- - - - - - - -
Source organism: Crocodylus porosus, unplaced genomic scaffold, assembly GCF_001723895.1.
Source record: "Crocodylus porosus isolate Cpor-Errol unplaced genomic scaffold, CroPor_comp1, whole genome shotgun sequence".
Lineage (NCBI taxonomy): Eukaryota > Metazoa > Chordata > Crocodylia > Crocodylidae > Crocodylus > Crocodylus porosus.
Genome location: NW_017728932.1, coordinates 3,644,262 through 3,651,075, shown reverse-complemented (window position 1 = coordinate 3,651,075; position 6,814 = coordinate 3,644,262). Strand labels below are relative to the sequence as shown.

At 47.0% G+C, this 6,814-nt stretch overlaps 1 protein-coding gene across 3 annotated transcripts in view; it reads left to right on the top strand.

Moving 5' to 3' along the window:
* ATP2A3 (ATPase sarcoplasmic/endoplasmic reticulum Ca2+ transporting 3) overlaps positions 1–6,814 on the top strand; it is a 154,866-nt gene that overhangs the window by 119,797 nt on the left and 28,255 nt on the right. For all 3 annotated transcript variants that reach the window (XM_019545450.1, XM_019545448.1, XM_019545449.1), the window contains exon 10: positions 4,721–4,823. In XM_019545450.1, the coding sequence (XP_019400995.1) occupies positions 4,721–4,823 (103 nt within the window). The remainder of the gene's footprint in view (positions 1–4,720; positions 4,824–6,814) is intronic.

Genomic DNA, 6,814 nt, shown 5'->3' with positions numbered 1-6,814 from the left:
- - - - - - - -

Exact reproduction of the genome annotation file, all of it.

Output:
Source organism: Crocodylus porosus, unplaced genomic scaffold, assembly GCF_001723895.1.
Source record: "Crocodylus porosus isolate Cpor-Errol unplaced genomic scaffold, CroPor_comp1, whole genome shotgun sequence".
Lineage (NCBI taxonomy): Eukaryota > Metazoa > Chordata > Crocodylia > Crocodylidae > Crocodylus > Crocodylus porosus.
Genome location: NW_017728932.1, coordinates 3,644,262 through 3,651,075, shown reverse-complemented (window position 1 = coordinate 3,651,075; position 6,814 = coordinate 3,644,262). Strand labels below are relative to the sequence as shown.

At 47.0% G+C, this 6,814-nt stretch overlaps 1 protein-coding gene across 3 annotated transcripts in view; it reads left to right on the top strand.

Moving 5' to 3' along the window:
* ATP2A3 (ATPase sarcoplasmic/endoplasmic reticulum Ca2+ transporting 3) overlaps positions 1–6,814 on the top strand; it is a 154,866-nt gene that overhangs the window by 119,797 nt on the left and 28,255 nt on the right. For all 3 annotated transcript variants that reach the window (XM_019545450.1, XM_019545448.1, XM_019545449.1), the window contains exon 10: positions 4,721–4,823. In XM_019545450.1, the coding sequence (XP_019400995.1) occupies positions 4,721–4,823 (103 nt within the window). The remainder of the gene's footprint in view (positions 1–4,720; positions 4,824–6,814) is intronic.

Genomic DNA, 6,814 nt, shown 5'->3' with positions numbered 1-6,814 from the left: